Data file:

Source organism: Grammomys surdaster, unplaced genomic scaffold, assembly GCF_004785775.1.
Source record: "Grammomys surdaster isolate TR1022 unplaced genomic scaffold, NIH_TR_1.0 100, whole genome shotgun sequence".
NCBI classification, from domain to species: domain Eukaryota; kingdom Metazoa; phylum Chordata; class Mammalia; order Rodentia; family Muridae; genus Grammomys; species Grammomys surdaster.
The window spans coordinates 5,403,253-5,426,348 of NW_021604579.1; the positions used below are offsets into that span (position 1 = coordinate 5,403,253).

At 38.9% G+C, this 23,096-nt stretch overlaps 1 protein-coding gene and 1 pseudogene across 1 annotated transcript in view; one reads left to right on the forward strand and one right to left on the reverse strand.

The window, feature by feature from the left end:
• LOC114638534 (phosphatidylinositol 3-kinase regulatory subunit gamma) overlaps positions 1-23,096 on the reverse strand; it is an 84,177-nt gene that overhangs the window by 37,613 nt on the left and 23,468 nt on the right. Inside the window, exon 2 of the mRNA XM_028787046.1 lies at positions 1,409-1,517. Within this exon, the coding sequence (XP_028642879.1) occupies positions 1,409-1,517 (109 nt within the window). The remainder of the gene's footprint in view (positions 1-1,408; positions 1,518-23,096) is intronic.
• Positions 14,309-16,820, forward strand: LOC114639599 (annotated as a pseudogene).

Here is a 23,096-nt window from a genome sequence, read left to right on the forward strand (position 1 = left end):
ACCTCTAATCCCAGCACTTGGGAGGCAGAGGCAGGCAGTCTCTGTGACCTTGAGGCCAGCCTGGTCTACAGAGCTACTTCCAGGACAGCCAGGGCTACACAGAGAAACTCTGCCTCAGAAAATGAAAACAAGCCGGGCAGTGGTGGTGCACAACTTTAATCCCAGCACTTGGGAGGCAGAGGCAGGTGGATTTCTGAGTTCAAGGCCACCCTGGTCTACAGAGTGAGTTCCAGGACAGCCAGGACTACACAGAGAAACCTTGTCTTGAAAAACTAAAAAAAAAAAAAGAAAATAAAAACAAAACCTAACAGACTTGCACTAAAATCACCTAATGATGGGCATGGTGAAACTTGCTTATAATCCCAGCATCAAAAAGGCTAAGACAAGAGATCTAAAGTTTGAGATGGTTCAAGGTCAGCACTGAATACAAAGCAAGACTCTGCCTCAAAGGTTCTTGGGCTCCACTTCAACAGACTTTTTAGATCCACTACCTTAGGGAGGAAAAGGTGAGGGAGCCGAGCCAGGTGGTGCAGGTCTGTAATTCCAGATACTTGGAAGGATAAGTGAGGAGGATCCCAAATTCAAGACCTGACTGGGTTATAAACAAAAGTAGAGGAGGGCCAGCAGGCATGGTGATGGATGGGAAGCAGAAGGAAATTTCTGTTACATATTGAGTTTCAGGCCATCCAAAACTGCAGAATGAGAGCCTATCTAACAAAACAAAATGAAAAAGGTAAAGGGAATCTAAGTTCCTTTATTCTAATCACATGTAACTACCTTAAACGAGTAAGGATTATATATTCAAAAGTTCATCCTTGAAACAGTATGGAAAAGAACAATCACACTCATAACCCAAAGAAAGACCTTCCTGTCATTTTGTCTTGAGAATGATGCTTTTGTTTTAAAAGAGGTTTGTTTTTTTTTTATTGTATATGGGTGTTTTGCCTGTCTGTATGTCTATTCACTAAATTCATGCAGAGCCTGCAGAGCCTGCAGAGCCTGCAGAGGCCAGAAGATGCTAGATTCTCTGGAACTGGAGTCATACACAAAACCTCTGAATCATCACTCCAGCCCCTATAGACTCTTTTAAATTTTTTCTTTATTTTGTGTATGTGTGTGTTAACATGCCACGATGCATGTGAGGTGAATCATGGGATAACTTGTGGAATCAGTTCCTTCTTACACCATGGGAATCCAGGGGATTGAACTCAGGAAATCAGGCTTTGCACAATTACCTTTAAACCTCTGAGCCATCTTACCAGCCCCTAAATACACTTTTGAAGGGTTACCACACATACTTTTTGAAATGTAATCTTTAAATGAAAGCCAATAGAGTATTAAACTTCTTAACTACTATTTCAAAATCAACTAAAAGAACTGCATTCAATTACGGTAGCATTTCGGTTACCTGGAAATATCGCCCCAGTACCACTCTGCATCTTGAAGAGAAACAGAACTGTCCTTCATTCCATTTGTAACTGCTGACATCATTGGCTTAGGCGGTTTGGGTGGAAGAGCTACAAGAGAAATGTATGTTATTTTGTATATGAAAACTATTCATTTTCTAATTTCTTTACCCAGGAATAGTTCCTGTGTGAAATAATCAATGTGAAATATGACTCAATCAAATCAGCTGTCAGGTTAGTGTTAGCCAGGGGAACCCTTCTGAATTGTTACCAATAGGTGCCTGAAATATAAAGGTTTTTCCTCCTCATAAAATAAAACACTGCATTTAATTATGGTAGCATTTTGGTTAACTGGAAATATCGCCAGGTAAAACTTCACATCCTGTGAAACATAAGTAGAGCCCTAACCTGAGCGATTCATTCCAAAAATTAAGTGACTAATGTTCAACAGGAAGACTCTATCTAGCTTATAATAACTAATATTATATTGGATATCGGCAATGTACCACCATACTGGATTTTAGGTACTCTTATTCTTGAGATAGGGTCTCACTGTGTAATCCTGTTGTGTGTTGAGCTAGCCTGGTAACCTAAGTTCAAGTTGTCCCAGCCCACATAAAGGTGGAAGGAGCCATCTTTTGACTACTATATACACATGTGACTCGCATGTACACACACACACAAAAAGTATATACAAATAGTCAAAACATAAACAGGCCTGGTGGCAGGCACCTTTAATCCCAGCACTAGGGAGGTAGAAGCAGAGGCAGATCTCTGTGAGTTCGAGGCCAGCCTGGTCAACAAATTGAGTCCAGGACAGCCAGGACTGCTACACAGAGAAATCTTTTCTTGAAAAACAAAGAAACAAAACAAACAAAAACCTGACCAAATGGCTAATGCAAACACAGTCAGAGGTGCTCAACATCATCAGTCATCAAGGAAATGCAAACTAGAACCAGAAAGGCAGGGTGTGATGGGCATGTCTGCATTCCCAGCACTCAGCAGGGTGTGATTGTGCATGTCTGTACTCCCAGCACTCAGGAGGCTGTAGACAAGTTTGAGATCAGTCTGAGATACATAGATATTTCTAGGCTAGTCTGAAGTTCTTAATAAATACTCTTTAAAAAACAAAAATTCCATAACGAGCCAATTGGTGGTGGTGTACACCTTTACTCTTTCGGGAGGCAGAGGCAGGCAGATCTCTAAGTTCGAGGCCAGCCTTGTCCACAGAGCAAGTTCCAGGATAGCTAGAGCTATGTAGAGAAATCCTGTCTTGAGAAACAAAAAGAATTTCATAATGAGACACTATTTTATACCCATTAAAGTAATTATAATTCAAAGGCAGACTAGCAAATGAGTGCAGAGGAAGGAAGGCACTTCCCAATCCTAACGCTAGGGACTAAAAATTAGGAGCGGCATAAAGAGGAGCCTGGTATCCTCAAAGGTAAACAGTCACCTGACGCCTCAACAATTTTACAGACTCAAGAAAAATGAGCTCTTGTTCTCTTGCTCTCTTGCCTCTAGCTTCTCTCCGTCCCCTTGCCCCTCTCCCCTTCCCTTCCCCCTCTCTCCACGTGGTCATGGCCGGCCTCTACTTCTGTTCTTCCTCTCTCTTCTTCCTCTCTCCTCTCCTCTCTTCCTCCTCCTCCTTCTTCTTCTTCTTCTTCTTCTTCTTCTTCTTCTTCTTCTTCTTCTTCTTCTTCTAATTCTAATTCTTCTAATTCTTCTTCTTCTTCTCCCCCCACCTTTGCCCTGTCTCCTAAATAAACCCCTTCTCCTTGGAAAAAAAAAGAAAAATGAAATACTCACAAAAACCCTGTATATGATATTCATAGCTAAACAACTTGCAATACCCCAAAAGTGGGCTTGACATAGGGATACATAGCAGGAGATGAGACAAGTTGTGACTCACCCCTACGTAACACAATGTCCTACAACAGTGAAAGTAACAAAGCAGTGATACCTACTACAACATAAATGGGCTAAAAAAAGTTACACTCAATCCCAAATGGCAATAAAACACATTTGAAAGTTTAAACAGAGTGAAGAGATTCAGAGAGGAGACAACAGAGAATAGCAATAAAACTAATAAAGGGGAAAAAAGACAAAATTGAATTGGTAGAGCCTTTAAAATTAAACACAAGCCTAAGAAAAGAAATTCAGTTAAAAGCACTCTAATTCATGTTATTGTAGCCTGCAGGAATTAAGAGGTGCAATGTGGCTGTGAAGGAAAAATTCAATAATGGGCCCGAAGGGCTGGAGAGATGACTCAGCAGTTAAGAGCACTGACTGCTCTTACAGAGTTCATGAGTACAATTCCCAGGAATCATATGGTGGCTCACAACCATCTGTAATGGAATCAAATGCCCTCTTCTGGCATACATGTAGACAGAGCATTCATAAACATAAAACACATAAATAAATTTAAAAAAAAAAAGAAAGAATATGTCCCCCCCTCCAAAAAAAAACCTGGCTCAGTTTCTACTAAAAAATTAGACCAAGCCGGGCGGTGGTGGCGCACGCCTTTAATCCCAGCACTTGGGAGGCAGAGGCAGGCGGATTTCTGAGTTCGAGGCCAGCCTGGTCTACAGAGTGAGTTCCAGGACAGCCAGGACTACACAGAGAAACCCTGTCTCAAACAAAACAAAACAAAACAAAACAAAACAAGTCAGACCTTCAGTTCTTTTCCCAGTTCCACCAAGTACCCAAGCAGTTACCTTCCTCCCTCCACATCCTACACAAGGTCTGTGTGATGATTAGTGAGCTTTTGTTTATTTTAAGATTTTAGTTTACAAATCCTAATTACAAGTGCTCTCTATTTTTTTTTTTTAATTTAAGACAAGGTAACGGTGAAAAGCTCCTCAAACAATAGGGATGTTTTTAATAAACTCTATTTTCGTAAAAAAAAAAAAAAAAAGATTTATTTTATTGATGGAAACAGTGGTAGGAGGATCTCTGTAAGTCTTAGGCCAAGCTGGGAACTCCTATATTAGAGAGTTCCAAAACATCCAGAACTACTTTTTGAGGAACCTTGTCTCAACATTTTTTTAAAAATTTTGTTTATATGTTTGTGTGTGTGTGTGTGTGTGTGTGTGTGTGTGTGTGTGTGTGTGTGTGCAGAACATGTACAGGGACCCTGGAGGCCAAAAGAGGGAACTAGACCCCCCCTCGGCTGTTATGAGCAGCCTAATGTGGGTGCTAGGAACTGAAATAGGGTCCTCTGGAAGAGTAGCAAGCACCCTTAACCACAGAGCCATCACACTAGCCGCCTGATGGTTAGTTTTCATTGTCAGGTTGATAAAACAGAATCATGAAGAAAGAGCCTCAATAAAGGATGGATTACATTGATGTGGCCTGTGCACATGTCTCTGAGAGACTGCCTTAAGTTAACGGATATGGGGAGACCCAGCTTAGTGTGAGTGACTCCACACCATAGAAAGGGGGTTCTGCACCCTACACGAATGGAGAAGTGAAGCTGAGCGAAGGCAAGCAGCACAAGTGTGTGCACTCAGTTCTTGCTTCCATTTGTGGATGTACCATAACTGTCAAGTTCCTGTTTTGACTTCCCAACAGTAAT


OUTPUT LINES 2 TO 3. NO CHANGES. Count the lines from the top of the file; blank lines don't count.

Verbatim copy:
Source record: "Grammomys surdaster isolate TR1022 unplaced genomic scaffold, NIH_TR_1.0 100, whole genome shotgun sequence".
NCBI classification, from domain to species: domain Eukaryota; kingdom Metazoa; phylum Chordata; class Mammalia; order Rodentia; family Muridae; genus Grammomys; species Grammomys surdaster.